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Global Supply Chain News: US Better Positioned than China for Trade War, Economist Says

 

China has Much More of Its Economy Connected to Exports, while State Own Newspaper Threatens Apple in China

Aug. 7, 2018
SCDigest Editorial Staff

The trade war between the US and China continues to escalate, with the Trump administration saying it may levy new tariffs on hundreds of billions of dollars of additional Chinese exports to the US if it can't get some relief from China on trade and intellectual property issues.

Supply Chain Digest Says...

"China is fighting a losing battle unless Beijing concedes to Trump – an unlikely outcome," Brown concludes.


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But China is also playing trade hardball – and using Apple as leverage.

Apple has benefited from cheap labor and a strong supply chain in China and needs to share more of its profit with the Chinese people or face "anger and nationalist sentiment" amid the on-going trade war, an article the state-backed publication Global Times commented last week.

The editorial noted that Apple made $9.6 billion in revenues in China in the Q2, which helped the company to reach a $1 trillion market capitalization.

The continuing trade war between the U.S. and China could leave Apple and other US firms vulnerable as "bargaining chips" for Beijing, according to the article.

The editorial – certainly known in advance by the Chinese government and perhaps instigated by it - goes on to say that "China is by far the most important overseas market for the US-based Apple, leaving it exposed if Chinese people make it a target of anger and nationalist sentiment. China doesn't want to close its doors to Apple despite the trade conflict, but if the Us company wants to earn good money in China, its needs to share its development dividends with the Chinese people."

It's idea of how that "sharing" might happen were not detailed.

So far, the trade war seems to have had a very minor impact on total global trade. For example, the largest ocean container carrier, Maersk Line, noted this week that the actions by the US and China had thus far negligible impacts on volumes – but that the effect could be much worse if trade skirmish turns into all-out war.

Yet, one global economist believes that in the event of escalation, the US is in the stronger position than China.

Writing last week in the South China Morning Post, David Brown, chief executive of New View Economics, said that China's "annual gross domestic product growth in the order of 6-8% cannot go on forever and there is a very real chance growth could slow very sharply to 5% or even lower in the next few years, unless Beijing takes strong steps to mitigate the risk."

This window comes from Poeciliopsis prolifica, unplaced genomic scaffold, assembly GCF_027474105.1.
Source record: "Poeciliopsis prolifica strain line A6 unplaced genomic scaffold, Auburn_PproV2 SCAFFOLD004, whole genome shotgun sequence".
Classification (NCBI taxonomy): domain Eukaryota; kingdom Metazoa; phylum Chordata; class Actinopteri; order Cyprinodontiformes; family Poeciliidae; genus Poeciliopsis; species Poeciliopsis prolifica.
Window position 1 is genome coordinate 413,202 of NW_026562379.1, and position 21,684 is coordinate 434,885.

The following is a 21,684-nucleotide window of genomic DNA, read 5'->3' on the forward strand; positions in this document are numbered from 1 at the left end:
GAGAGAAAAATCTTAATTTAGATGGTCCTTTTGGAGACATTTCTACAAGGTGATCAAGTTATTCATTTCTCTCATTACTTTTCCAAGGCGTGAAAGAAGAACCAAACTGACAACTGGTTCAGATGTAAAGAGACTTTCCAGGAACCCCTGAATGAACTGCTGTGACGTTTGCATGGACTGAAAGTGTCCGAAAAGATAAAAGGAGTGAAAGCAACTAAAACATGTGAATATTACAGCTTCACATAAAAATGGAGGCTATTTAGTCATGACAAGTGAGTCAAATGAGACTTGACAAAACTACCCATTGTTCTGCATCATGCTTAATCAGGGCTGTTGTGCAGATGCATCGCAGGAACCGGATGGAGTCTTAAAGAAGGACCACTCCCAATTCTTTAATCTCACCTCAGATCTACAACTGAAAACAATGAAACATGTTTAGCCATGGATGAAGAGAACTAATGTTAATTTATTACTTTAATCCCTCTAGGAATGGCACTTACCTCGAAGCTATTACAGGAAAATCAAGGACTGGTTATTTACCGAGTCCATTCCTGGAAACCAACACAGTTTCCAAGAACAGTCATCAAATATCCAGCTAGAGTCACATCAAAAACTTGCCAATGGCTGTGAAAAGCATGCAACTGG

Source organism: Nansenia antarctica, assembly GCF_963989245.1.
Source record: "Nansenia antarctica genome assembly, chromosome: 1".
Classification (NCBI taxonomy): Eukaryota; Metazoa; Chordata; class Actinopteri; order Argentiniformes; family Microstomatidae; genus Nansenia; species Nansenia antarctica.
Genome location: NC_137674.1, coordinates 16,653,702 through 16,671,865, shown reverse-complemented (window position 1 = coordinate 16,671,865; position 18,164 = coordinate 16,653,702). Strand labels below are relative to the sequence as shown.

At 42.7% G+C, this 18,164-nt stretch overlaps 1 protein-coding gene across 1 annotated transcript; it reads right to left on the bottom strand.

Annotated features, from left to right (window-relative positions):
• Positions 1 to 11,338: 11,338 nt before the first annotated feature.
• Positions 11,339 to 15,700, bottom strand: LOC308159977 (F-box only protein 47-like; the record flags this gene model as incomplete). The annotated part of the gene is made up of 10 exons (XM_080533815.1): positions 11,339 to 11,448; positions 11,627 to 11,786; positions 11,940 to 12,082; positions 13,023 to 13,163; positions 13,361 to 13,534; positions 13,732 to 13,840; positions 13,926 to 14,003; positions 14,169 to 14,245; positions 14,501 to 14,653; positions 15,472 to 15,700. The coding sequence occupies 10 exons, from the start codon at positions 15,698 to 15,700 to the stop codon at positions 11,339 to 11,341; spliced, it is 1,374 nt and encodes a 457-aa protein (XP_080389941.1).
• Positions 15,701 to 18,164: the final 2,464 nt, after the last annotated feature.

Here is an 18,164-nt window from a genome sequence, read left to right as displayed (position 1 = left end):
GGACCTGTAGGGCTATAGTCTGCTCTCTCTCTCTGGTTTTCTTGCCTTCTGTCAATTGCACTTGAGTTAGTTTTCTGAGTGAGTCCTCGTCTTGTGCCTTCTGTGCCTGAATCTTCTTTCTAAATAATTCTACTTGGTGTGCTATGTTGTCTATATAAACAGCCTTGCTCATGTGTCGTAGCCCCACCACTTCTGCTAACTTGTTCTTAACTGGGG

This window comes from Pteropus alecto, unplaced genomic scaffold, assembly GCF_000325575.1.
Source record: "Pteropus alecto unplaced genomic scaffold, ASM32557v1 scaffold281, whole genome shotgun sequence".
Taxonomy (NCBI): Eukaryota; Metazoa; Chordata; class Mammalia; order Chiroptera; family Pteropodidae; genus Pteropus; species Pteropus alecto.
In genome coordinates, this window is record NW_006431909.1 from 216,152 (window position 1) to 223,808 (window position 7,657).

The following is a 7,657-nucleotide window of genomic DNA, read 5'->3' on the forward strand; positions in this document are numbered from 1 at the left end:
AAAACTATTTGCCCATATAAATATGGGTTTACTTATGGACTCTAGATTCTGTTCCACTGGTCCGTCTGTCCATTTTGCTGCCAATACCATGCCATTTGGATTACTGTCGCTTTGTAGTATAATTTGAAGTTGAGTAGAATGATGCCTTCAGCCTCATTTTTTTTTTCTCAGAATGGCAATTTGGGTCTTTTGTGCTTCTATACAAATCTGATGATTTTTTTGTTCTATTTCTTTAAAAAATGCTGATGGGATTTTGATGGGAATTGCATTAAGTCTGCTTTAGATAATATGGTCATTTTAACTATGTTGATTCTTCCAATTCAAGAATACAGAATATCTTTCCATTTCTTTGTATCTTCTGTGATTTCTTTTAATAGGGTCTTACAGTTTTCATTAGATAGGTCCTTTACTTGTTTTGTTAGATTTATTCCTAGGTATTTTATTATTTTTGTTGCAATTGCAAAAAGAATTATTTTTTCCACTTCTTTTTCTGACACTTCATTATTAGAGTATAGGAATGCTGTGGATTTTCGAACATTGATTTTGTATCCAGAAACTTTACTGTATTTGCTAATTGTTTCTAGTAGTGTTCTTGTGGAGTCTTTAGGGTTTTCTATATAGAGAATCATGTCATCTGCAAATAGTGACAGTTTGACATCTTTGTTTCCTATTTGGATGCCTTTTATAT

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Brown notes that the greatest danger in the short term is the specter of the US-China trade dispute spiraling out of control, which could hit economic growth on both sides. However, Brown believes President Donald Trump is unlikely to back down, especially since he likely feels he is in a position of strength, with the US economy expanding at its fastest pace in nearly four years, at 4.1% in Q2.

The simple reality is that the Chinese economy is much more dependent on exports to the US than the US is on its exports to China, as shown in the graphic from Brown below.

 

As can been seen, nearly 4% of China's total GDP comes from US exports, versus under 1% for the US on exports to China. This means China has a lot more to lose if trade between the countries slows.

"China's export reliance on the US market is much greater than American dependence on China, by a multiple of five times. It is the president's trump card," Brown notes.

According to estimates by the International Monetary Fund, a full-blown trade war could knock as much as 1-1.5% off China's growth rate, while the impact on the US might be more limited, to the tune of only 0.1-0.3 per cent shaved off growth, thanks to the US economy's greater domestic dominance.

"Given the rapid pace of US growth right now, it is a price Trump probably thinks worth paying to intensify pressure on China," Brown comments.

But the risks for the global economy are still large.

 

"If the tariff wars expand, China's domestic demand would suffer as multiplier effects sweep through the economy. If the crisis escalates, China could end up caught between a rock and a hard place in terms of available policy options," Brown adds.

And that could lead to a global economic slowdown that impacts everyone, including the US.
Brown comments that "Retaliating against US tariffs is not in China's interest. Reform is." But whether China will operate like that is another question, especially if reform is seen as giving Trump a victory.

He adds that the odds are that Beijing has to bite the bullet and accept an inevitable slowdown in growth towards 5% from 6-8% now.

"China is fighting a losing battle unless Beijing concedes to Trump – an unlikely outcome," Brown concludes.

How do you see these trade wars playing out? Does the US hold the stronger hand? Let us know your thoughts at the Feedback section below.

 

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